Case in point: my niche is information presentation. I’m really great at (and really enjoy) making otherwise “boring” stats, data, etc (any information really) interesting and engaging to your audience. This doesn’t pigeon-hole me into print design or web design…it allows me to do both!

      It sounds like your niche needs to be able to encompass both as well. Your niche gives you a target to aim at instead of shooting blindly into the marketing world. If you find that you’re struggling to fit everything you want to do on your target, perhaps you need to redefine that target. 🙂

      Thanks for sharing, Cren. Does this help?

  7. First of all, I’m in love w/Millo and am thoroughly impressed with the information that is presented on this website. As a graphics professional for 18 years, I finally discovered my niche of Photoshop centered ‘car/auto show’ work about 6 years ago. Granted, this type of work is not full time for me year round yet, but it’s getting better every year. I have been telling those in this profession for many years to not only discover your niche, but have your market focused toward those who have a little more $$$ because THAT is what will set your financial success apart from everyone else and if you’re lucky, you’ll end up cornering that market and for me, that’s exactly what we all want as designers. Good luck!

    1. Jonathan,

      Glad to hear you’re such a fan…it’s always great to know our knowledge has made a positive impact on your career. 🙂

      Great job finding a niche that you’re passionate about and that is a fairly untouched market. (Now you need a website…)

      Thanks for sharing!

  8. I totally agree it’s all about finding a niche. It took me a long time but I am now specialising in equine photography. Although not a graphic designer the principles are exactly the same. I get to know my subject in a far deeper way and this both makes my job easier, whilst producing better work.

    1. Mark,

      You just know all the little details to make the process so much smoother, don’t you? How to get the horses to stand still. What are the best settings to use for motion shots. What lighting works well for different colors…etc. etc. etc. A non-specialized photographer might spend another hour or two on the job working to get simply decent shots, where you can do the work quickly and effectively and achieve stunning photos.

      Thanks for sharing!

  9. I believe at least in the beginning niching is probably better than doing it all (unless you have a network of designers and artists that can assist you) it’s probably more realistic to be excellent at one thing and be known for it because your clients have confidence in what you do and will likely consider you were they have different needs, such as web design that you have experience in. Or simply put “jack of all trades and master of none”.

    1. Victor,

      I agree that as a beginner you should start with what you’re best at or have the most experience doing, but sometimes without a decent body of work behind you it’s hard to determine what your niche should be.

      I’m definitely with you that you need to be realistic about what projects you can handle or you’ll risk disappointing a client (or worse). No need to burn bridges!

      Thanks for sharing!

  10. Hi April and thanks so much for your great blog. I really enjoy and get lots out of it! And your timing is impeccable! I have been running a web design business for a few years and find I have picked up more clients in one particular industry than any other so recently I decided to specialise. I am currently grappling with whether or not to create an entirely new entity and keep my existing one going (to pick up any clients outside this industry) or morph my existing business, keeping the same branding that has been around for a few years and maybe changing the slogan and of course amending the website to suite this industry. I would love to hear your thoughts on this.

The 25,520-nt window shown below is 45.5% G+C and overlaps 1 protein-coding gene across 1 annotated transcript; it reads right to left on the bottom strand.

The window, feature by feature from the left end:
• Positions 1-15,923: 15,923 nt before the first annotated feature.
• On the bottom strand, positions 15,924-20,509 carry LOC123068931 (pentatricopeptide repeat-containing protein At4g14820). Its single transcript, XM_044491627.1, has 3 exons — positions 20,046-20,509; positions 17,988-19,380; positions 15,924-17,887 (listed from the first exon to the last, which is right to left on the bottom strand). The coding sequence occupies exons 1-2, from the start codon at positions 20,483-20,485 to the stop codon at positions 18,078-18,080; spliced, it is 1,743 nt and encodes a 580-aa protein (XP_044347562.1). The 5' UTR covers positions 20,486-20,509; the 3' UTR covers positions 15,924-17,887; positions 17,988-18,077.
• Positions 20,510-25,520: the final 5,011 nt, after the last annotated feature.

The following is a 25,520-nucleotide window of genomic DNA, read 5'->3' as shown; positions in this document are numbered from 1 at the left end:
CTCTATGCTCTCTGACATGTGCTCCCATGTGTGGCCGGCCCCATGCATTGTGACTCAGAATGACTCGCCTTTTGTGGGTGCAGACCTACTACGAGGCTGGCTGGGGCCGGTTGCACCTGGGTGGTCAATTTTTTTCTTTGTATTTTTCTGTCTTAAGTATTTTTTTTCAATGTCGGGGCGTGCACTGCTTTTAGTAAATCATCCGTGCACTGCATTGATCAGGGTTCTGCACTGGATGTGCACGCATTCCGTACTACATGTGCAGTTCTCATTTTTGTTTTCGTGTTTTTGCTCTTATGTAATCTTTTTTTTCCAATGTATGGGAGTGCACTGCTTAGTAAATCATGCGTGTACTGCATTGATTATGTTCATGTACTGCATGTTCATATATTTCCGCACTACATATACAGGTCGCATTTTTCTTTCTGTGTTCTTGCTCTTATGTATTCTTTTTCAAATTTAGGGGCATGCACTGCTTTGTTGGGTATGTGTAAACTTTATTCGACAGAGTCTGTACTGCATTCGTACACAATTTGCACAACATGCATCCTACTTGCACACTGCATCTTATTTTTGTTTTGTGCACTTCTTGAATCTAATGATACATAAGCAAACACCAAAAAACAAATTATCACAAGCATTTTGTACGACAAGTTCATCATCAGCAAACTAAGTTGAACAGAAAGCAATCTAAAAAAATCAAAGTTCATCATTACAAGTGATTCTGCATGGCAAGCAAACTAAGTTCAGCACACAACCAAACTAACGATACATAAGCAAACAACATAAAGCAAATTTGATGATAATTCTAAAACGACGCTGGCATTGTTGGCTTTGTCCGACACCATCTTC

1. Karen,

      Remember, just because you choose a niche doesn’t mean you are excluding clients outside that niche. It just means you’re a bit more focused than “any web design.” It allows you to offer more value to your industry because you are familiar with the best tools for that particular industry (i.e. real estate plugins, e-commerce music stores, whatever your niche).

      For me, I don’t specify my niche in my logo/tagline, but it’s all over my marketing materials. You may want to do the same thing, or, if you can, slightly modify your branding to reflect your niche. I’d definitely make your niche obvious on your website, though. If your customers are used to your current branding, you may want to stick with it for consistency and recognition.

      Good luck, and congratulations on finding your niche!

      1. Great information here. I’ve been getting into niche markets in my graphic design business which is incorporated in my web design and photography business. Being able to offer my clients the whole range of products form graphic design, web design and construction and photography has opened plenty of doors. for me. Recently I branched out into horse photography too.

  11. I rather enjoy the challenge of catering to different businesses. I get to meet a wider variety of people/professions and my projects are creative and varied. If I wanted to choose a niche, I would go back working for my last full time employment which bored me to death. Money and professionalism does not necessarily come with choosing a niche.

    1. Choosing a niche doesn’t mean you’re doing the same work every day. My niche – information presentation – allows me to work on website design, infographics, annual reports, presentations…all types of information, for all types of clients.

      This morning I met with the outreach director for my local humane society and this afternoon I’m speaking with a start-up software company in California that caters to graduate school programs.

      Certainly, money and professionalism don’t come just by finding your niche, but finding your niche allows you to explore a specific topic more thoroughly. Like a flashlight…you can adjust the beam such that you get a high-intensity beam or a low-intensity arc, or anywhere in between.

      Thanks for your input!